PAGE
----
How to Increase Your Home's Zillow Zestimate
How to increase your home's Zillow Zestimate is a question that many home sellers ask before listing their homes for sale. Whether it is fair or not, homebuyers look at a home’s Zillow Zestimate to gauge the true value of the home. Although there are other independent measures of a home’s value, including Zillow’s rival Trulia’s estimate and independent home appraisals, a home's Zillow Zestimate is considered by many buyers to be the most reliable gauge of a home’s value.
What home sellers need to know is that increasing a home's Zillow Zestimate is not difficult. What Zillow often lacks is accurate up to date information about a home, which can cause Zillow to calculate a Zestimate for a home that is lower than it should be due to a lack of information about what the home actually has as far as amenities. Luckily, this information is something you can easily provide to Zillow to potentially increase your home's Zillow Zestimate.
Increase Your Home's Zillow Zestimate
How To Increase Your Home's Zillow Zestimate: The Power Is In Your Hands
The power to increase your home's Zillow Zestimate is in your hands. The first thing you need to do is go to zillow.com, create a free account, and then look up your home. Once you have found your home on Zillow, claim it as your home. Once you claim your home, you are free to update the amenities within and around your home, add a description of your home, what you like about your home, and even what you believe your home is worth.
Make Sure You Check Off All of The Amenities
Read the list of amenities that Zillow provides carefully and check off boxes that apply to your home. Be sure you do not miss anything, as each amenity will factor into the Zestimate for your home. You can further describe any amenities in your description of your home. For example, Zillow has a check off for attic. You can check it off and then use your description of your home to describe the condition of your attic. For example: “The attic has plywood and a pull down ladder that provides ample extra storage space.”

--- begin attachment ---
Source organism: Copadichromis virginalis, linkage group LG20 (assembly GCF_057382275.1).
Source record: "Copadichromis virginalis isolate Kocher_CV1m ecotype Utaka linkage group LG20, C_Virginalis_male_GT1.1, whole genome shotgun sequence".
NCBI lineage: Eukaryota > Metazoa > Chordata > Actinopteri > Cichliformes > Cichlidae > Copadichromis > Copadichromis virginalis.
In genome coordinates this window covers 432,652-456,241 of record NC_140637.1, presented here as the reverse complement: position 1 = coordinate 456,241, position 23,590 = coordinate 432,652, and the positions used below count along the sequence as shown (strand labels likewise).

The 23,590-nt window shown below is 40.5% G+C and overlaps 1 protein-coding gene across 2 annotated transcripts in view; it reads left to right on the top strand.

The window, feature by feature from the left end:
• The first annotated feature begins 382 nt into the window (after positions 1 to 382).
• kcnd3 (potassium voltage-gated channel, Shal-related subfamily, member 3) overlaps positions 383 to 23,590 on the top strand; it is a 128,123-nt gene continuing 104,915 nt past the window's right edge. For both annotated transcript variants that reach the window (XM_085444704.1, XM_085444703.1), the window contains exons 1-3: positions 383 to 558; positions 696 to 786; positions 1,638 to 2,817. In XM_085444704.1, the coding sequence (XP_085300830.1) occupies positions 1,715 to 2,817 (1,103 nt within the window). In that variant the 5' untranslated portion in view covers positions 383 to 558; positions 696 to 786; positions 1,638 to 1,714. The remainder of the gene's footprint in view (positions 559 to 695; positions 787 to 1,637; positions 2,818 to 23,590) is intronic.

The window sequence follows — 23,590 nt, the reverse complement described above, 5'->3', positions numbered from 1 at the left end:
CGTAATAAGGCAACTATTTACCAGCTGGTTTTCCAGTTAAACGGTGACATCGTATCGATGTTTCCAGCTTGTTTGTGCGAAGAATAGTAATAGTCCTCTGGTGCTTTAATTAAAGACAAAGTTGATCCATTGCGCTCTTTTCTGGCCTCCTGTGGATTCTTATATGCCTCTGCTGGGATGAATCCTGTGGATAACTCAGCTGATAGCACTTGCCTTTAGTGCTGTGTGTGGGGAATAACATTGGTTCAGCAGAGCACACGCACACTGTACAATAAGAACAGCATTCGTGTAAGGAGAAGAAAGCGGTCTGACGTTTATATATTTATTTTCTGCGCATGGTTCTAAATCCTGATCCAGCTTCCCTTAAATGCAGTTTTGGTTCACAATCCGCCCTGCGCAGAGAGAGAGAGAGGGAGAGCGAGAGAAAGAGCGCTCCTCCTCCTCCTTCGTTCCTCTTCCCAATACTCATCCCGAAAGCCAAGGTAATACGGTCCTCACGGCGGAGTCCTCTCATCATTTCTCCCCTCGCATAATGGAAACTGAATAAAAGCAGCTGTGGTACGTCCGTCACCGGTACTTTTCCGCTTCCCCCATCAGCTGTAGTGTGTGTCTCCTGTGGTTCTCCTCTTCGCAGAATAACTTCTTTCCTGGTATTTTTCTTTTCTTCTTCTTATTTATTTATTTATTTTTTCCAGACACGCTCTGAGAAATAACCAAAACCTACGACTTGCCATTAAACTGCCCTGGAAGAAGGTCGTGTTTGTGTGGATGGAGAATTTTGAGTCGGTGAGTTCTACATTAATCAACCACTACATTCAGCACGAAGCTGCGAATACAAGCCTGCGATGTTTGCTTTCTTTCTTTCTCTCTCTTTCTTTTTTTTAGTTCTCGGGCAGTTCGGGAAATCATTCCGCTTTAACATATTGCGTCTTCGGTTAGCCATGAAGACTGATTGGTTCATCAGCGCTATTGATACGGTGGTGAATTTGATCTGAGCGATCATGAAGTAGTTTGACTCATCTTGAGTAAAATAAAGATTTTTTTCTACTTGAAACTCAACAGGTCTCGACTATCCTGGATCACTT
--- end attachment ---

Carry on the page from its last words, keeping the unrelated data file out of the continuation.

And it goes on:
Tailor Your Description To Meet Your Buyer’s Needs
In description of your home, think like a buyer and tailor your description to suit their needs. For example, if you assume most of your potential buyers will need easy access to commuting options to get to work, then emphasize how convenient your home is for commuters. For example: “Located only five minutes from the local train station. Also, a commuter bus has a stop approximately one-quarter mile away.” Other than that, the description should emphasis things that buyers look for in a home, such as: remodeled bathrooms, stainless steel appliances, stone countertops, a fenced-in yard, and terms such as “move in ready” or “in a great area for families,” if the statements are applicable.
Get Creative About What You Like About Your Home
In the what you like about your home section on Zillow, describe amenities and other things about your home that may not be readily apparent to potential buyers. For example, if there is a park a half-block away or a beautiful view from your home, make sure you emphasize that when describing what you like about your home. Buyers with children may like the fact that there is a park within walking distance. Other buyers may be looking for a home that has a nice view, instead of a view of the back of another home. Get creative regarding what you like about your home. You can even mention amenities in your area, such as shopping or entertainment, as they can help sell people on buying your home.
Be Realistic About What Your Home Is Worth
If you are going to put a value on Zillow in the what you believe your home is worth section, make sure it aligns with your asking price for your home. You do not want to list your home for sale at a price higher than what you publicly state on Zillow what you believe your home is worth. Be realistic when considering what you believe your home is worth. People naturally tend to think their home is worth more than it actually is. Take a few moments to see what homes of similar style, condition, and size have sold for in your area recently and formulate a realistic value for your home.